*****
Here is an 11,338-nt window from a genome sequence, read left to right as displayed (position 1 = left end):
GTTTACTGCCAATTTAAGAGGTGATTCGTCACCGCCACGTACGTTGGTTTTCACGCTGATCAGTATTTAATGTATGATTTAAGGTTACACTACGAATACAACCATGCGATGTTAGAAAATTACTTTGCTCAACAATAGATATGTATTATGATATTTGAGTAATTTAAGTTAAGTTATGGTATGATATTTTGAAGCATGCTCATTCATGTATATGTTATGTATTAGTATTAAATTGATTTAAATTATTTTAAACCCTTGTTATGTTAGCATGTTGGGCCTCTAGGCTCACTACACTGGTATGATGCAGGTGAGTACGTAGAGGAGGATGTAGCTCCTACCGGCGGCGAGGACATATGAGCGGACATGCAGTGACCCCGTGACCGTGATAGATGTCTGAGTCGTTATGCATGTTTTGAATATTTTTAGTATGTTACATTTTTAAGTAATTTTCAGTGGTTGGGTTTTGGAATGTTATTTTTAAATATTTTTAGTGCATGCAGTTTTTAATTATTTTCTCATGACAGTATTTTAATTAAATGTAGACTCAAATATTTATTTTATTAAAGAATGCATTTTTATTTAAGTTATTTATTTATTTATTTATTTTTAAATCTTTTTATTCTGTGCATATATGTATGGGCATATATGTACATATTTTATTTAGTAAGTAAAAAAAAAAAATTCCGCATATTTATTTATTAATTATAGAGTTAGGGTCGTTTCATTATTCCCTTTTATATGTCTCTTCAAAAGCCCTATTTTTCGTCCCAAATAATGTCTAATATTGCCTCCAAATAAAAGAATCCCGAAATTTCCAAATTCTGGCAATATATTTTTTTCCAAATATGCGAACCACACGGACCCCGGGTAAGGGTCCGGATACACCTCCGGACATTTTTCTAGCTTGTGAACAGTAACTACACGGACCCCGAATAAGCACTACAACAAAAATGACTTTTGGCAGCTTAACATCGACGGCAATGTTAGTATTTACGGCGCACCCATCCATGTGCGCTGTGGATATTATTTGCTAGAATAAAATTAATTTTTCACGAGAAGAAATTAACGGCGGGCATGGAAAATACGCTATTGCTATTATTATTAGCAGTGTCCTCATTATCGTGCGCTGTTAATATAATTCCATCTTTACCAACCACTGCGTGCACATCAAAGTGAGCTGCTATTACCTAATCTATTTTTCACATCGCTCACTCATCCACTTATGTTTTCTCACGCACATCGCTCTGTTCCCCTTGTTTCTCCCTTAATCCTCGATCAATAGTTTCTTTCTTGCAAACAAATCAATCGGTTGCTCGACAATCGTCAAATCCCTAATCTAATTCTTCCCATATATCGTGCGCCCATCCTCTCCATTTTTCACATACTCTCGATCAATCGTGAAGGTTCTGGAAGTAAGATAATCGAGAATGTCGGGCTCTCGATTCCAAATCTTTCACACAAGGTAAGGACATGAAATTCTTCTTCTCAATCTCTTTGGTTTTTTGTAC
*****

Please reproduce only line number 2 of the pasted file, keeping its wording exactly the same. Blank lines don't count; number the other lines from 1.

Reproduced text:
GTTTACTGCCAATTTAAGAGGTGATTCGTCACCGCCACGTACGTTGGTTTTCACGCTGATCAGTATTTAATGTATGATTTAAGGTTACACTACGAATACAACCATGCGATGTTAGAAAATTACTTTGCTCAACAATAGATATGTATTATGATATTTGAGTAATTTAAGTTAAGTTATGGTATGATATTTTGAAGCATGCTCATTCATGTATATGTTATGTATTAGTATTAAATTGATTTAAATTATTTTAAACCCTTGTTATGTTAGCATGTTGGGCCTCTAGGCTCACTACACTGGTATGATGCAGGTGAGTACGTAGAGGAGGATGTAGCTCCTACCGGCGGCGAGGACATATGAGCGGACATGCAGTGACCCCGTGACCGTGATAGATGTCTGAGTCGTTATGCATGTTTTGAATATTTTTAGTATGTTACATTTTTAAGTAATTTTCAGTGGTTGGGTTTTGGAATGTTATTTTTAAATATTTTTAGTGCATGCAGTTTTTAATTATTTTCTCATGACAGTATTTTAATTAAATGTAGACTCAAATATTTATTTTATTAAAGAATGCATTTTTATTTAAGTTATTTATTTATTTATTTATTTTTAAATCTTTTTATTCTGTGCATATATGTATGGGCATATATGTACATATTTTATTTAGTAAGTAAAAAAAAAAAATTCCGCATATTTATTTATTAATTATAGAGTTAGGGTCGTTTCATTATTCCCTTTTATATGTCTCTTCAAAAGCCCTATTTTTCGTCCCAAATAATGTCTAATATTGCCTCCAAATAAAAGAATCCCGAAATTTCCAAATTCTGGCAATATATTTTTTTCCAAATATGCGAACCACACGGACCCCGGGTAAGGGTCCGGATACACCTCCGGACATTTTTCTAGCTTGTGAACAGTAACTACACGGACCCCGAATAAGCACTACAACAAAAATGACTTTTGGCAGCTTAACATCGACGGCAATGTTAGTATTTACGGCGCACCCATCCATGTGCGCTGTGGATATTATTTGCTAGAATAAAATTAATTTTTCACGAGAAGAAATTAACGGCGGGCATGGAAAATACGCTATTGCTATTATTATTAGCAGTGTCCTCATTATCGTGCGCTGTTAATATAATTCCATCTTTACCAACCACTGCGTGCACATCAAAGTGAGCTGCTATTACCTAATCTATTTTTCACATCGCTCACTCATCCACTTATGTTTTCTCACGCACATCGCTCTGTTCCCCTTGTTTCTCCCTTAATCCTCGATCAATAGTTTCTTTCTTGCAAACAAATCAATCGGTTGCTCGACAATCGTCAAATCCCTAATCTAATTCTTCCCATATATCGTGCGCCCATCCTCTCCATTTTTCACATACTCTCGATCAATCGTGAAGGTTCTGGAAGTAAGATAATCGAGAATGTCGGGCTCTCGATTCCAAATCTTTCACACAAGGTAAGGACATGAAATTCTTCTTCTCAATCTCTTTGGTTTTTTGTAC